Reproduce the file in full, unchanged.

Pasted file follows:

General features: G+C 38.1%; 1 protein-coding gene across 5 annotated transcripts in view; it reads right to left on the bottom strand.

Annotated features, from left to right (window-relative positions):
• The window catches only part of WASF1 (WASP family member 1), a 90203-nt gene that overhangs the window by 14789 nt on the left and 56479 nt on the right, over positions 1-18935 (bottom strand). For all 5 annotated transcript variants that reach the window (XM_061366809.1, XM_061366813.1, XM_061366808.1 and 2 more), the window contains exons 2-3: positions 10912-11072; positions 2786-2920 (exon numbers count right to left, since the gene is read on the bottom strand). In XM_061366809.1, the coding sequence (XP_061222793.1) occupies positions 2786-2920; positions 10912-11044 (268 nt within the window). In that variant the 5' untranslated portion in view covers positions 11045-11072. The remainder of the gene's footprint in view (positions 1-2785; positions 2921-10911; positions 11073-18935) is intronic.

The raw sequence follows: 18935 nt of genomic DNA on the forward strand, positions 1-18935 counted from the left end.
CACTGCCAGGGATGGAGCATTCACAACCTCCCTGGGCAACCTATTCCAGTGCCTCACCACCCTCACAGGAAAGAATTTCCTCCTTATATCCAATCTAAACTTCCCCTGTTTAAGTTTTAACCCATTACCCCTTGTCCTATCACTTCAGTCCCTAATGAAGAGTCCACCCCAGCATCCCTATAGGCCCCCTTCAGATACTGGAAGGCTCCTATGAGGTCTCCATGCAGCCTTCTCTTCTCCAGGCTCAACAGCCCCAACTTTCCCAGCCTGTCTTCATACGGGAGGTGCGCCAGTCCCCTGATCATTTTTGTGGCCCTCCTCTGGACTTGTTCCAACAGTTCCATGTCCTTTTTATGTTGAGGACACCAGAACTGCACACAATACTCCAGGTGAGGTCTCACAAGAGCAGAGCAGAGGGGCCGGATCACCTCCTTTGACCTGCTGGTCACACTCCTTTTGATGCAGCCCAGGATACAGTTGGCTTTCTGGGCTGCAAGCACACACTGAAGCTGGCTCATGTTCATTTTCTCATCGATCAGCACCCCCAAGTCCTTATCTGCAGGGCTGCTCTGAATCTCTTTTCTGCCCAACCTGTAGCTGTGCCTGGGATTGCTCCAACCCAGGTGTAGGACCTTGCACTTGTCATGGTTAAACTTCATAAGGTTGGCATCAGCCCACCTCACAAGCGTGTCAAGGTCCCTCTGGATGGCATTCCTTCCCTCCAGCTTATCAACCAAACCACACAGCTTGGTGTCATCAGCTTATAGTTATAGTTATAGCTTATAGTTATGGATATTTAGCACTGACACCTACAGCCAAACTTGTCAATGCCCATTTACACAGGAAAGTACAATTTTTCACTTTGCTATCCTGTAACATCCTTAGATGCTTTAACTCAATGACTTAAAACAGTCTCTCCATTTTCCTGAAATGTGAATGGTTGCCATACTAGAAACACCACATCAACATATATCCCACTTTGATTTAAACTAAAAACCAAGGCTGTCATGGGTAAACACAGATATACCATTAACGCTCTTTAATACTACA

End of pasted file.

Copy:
General features: G+C 38.1%; 1 protein-coding gene across 5 annotated transcripts in view; it reads right to left on the bottom strand.

Annotated features, from left to right (window-relative positions):
• The window catches only part of WASF1 (WASP family member 1), a 90203-nt gene that overhangs the window by 14789 nt on the left and 56479 nt on the right, over positions 1-18935 (bottom strand). For all 5 annotated transcript variants that reach the window (XM_061366809.1, XM_061366813.1, XM_061366808.1 and 2 more), the window contains exons 2-3: positions 10912-11072; positions 2786-2920 (exon numbers count right to left, since the gene is read on the bottom strand). In XM_061366809.1, the coding sequence (XP_061222793.1) occupies positions 2786-2920; positions 10912-11044 (268 nt within the window). In that variant the 5' untranslated portion in view covers positions 11045-11072. The remainder of the gene's footprint in view (positions 1-2785; positions 2921-10911; positions 11073-18935) is intronic.

The raw sequence follows: 18935 nt of genomic DNA on the forward strand, positions 1-18935 counted from the left end.
CACTGCCAGGGATGGAGCATTCACAACCTCCCTGGGCAACCTATTCCAGTGCCTCACCACCCTCACAGGAAAGAATTTCCTCCTTATATCCAATCTAAACTTCCCCTGTTTAAGTTTTAACCCATTACCCCTTGTCCTATCACTTCAGTCCCTAATGAAGAGTCCACCCCAGCATCCCTATAGGCCCCCTTCAGATACTGGAAGGCTCCTATGAGGTCTCCATGCAGCCTTCTCTTCTCCAGGCTCAACAGCCCCAACTTTCCCAGCCTGTCTTCATACGGGAGGTGCGCCAGTCCCCTGATCATTTTTGTGGCCCTCCTCTGGACTTGTTCCAACAGTTCCATGTCCTTTTTATGTTGAGGACACCAGAACTGCACACAATACTCCAGGTGAGGTCTCACAAGAGCAGAGCAGAGGGGCCGGATCACCTCCTTTGACCTGCTGGTCACACTCCTTTTGATGCAGCCCAGGATACAGTTGGCTTTCTGGGCTGCAAGCACACACTGAAGCTGGCTCATGTTCATTTTCTCATCGATCAGCACCCCCAAGTCCTTATCTGCAGGGCTGCTCTGAATCTCTTTTCTGCCCAACCTGTAGCTGTGCCTGGGATTGCTCCAACCCAGGTGTAGGACCTTGCACTTGTCATGGTTAAACTTCATAAGGTTGGCATCAGCCCACCTCACAAGCGTGTCAAGGTCCCTCTGGATGGCATTCCTTCCCTCCAGCTTATCAACCAAACCACACAGCTTGGTGTCATCAGCTTATAGTTATAGTTATAGCTTATAGTTATGGATATTTAGCACTGACACCTACAGCCAAACTTGTCAATGCCCATTTACACAGGAAAGTACAATTTTTCACTTTGCTATCCTGTAACATCCTTAGATGCTTTAACTCAATGACTTAAAACAGTCTCTCCATTTTCCTGAAATGTGAATGGTTGCCATACTAGAAACACCACATCAACATATATCCCACTTTGATTTAAACTAAAAACCAAGGCTGTCATGGGTAAACACAGATATACCATTAACGCTCTTTAATACTACA